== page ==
This trip was a whole lotta heaven and little bit of hell - and I wouldn't change a thing. I discovered there is something magical about the backpacking experience. In many respects, it’s just like the joys and trials found in ultrarunning, but in many other ways it's not even close to that experience. You can’t compare them on all levels. Being alone was at times perfect. It gave me space, freedom, peace, solitude, and a chance to live in the present and chase any thought that came to mind.  After a day or two, I began noticing things about my surroundings and that awakening provided nonstop entertainment.  The only moments I would classify as boring, were the times I was stuck in my tent.  Most days we are simply too rushed to see and appreciate any of this.

I have a new appreciation for all the conveniences and comforts we have.  I certainly enjoy sitting on a cushy couch instead of a log or rock, but I know that I don't need these comforts to be happy.  Wants versus needs become very clear after a multi-day experience like this.  That is one lesson learned during the trip.

It would be special to share this kind of experience with others, especially my family. I have a new love for the CT and backpacking. As soon as I figure out a solution to the mosquitoes (can you say Deet?!?), I’ll be back to planning my next adventure on the CT.  There are many more segments calling my name and they only get better as you head south and west.  I'm sure I'll make it to Durango someday, but I'm in no rush.  Time is a gift and spending this resource on the trail is an investment with huge returns.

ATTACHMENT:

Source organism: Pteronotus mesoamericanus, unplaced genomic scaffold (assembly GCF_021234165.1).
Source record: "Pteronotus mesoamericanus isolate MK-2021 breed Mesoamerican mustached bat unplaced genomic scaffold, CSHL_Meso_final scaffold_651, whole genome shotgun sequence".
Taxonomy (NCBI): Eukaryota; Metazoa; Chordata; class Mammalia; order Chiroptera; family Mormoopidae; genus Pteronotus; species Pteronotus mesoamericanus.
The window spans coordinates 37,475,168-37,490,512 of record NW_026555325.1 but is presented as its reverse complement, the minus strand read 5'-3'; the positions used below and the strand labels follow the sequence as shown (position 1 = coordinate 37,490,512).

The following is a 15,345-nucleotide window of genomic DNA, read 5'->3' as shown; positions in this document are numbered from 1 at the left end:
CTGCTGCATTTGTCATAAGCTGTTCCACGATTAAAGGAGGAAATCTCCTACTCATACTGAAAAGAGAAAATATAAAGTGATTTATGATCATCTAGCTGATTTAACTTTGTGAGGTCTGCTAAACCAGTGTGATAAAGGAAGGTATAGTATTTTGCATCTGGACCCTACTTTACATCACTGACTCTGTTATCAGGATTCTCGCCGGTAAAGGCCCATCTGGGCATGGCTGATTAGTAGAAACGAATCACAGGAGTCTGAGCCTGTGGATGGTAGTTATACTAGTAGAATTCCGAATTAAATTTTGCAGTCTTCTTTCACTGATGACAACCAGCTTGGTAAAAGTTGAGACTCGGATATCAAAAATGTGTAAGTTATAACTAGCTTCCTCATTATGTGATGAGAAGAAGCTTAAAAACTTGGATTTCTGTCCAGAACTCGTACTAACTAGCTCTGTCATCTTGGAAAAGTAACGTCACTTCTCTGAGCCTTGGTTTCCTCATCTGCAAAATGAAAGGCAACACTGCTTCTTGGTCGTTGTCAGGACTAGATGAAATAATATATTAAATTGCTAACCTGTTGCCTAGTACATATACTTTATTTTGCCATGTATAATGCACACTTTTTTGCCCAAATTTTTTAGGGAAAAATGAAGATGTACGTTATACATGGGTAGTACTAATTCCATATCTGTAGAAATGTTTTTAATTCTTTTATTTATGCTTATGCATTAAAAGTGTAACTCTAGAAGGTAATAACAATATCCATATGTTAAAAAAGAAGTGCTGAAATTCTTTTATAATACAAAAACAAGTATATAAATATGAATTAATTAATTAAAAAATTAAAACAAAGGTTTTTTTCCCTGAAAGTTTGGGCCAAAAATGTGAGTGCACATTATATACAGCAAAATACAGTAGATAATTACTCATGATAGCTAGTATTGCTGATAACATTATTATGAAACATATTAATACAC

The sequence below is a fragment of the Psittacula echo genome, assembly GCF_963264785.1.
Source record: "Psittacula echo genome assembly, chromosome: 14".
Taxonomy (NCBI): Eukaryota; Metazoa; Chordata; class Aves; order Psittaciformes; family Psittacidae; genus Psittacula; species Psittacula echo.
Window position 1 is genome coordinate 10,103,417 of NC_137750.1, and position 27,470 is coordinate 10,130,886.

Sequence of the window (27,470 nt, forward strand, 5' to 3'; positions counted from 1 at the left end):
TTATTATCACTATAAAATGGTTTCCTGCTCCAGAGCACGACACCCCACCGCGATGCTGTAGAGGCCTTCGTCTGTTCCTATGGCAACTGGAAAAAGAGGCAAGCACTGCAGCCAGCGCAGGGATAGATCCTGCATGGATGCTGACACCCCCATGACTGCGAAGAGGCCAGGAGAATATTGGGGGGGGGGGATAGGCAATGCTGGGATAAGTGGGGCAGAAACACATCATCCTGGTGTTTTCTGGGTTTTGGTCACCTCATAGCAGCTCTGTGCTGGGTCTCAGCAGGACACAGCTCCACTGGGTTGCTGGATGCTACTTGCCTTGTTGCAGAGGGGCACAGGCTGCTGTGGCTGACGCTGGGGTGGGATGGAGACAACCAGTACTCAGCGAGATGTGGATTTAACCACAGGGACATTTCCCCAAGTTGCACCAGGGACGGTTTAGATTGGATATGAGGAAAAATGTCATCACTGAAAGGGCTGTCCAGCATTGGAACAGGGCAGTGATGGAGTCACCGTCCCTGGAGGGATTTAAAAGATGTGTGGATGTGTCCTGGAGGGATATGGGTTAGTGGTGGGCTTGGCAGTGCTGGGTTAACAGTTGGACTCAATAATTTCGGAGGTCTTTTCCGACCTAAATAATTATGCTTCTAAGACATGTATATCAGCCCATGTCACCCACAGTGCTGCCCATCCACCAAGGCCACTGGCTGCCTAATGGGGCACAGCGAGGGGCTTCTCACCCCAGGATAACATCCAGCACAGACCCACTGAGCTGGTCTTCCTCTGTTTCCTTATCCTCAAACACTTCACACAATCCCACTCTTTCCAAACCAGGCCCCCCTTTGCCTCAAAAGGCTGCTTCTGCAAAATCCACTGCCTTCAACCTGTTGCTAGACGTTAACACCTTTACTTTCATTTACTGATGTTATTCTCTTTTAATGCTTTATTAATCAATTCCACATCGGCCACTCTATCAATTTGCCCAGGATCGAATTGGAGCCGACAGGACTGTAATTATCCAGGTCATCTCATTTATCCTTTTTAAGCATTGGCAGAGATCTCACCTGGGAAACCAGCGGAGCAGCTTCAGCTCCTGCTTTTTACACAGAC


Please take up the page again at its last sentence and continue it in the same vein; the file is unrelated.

1. Appreciate the write ups ... definitely pondering them over! Great stuff. Nothing like a week on the trail to give a perspective grounding.

    1. Hope you get to spend a good chunk of time on the trail next year!

  2. Thanks for writing these up and sharing, Woody! It's great to read about a new hiker's perspective. I definitely recognized a lot of the scenery from my own thru-hike of the CT in '07. In fact, I'm pretty sure you camped in the exact same spot we did right after Copper Mtn. Sorry about the mosquitos! They usually aren't that bad in Colorado, but we had a pretty wet summer in the mountains... Even though the mosquitoes usually aren't so bad on the grand scale of things I do remember we switched out our tarp for a tent for the rest of the journey when we made it to Leadville.

    1. Yeah, I was definitely a rookie out there, but that's what I loved about the experience. Didn't know much and just had to figure things out. I loved the groove I got in and felt each day got easier to handle the logistics. I can only imagine what that would feel like after a few weeks. I saw someone with a tarp for a tent and couldn't believe it. I'm definitely not that hardcore yet!

  3. Awesome write up and thanks for sharing! Its not even winter and I'm already missing summer time in the mountains. Especially after this frozen week we've been experiencing.

    1. Yes, it was therapeutic to work on these posts last weekend when it was 2 degrees out. Only about 5-6 more months until we can get back out there. Boo.

  4. Yay for bear sightings! This was a great series about a great trip. I read them all while stuck on the tarmac at O'Hare during a raging blizzard and freezing temps. What a great escape from the confines of United economy class! And I didn't even have to apply bug spray. Best of both worlds in my book.

    Can't wait to see what you come up with next year.

  5. Thanks Chris. I'd love to see a CB CT photo journey.

    Christmas last week was kind to me. I received several crucial defensive tools that will equip me to handle those skeeters. I'm ready!!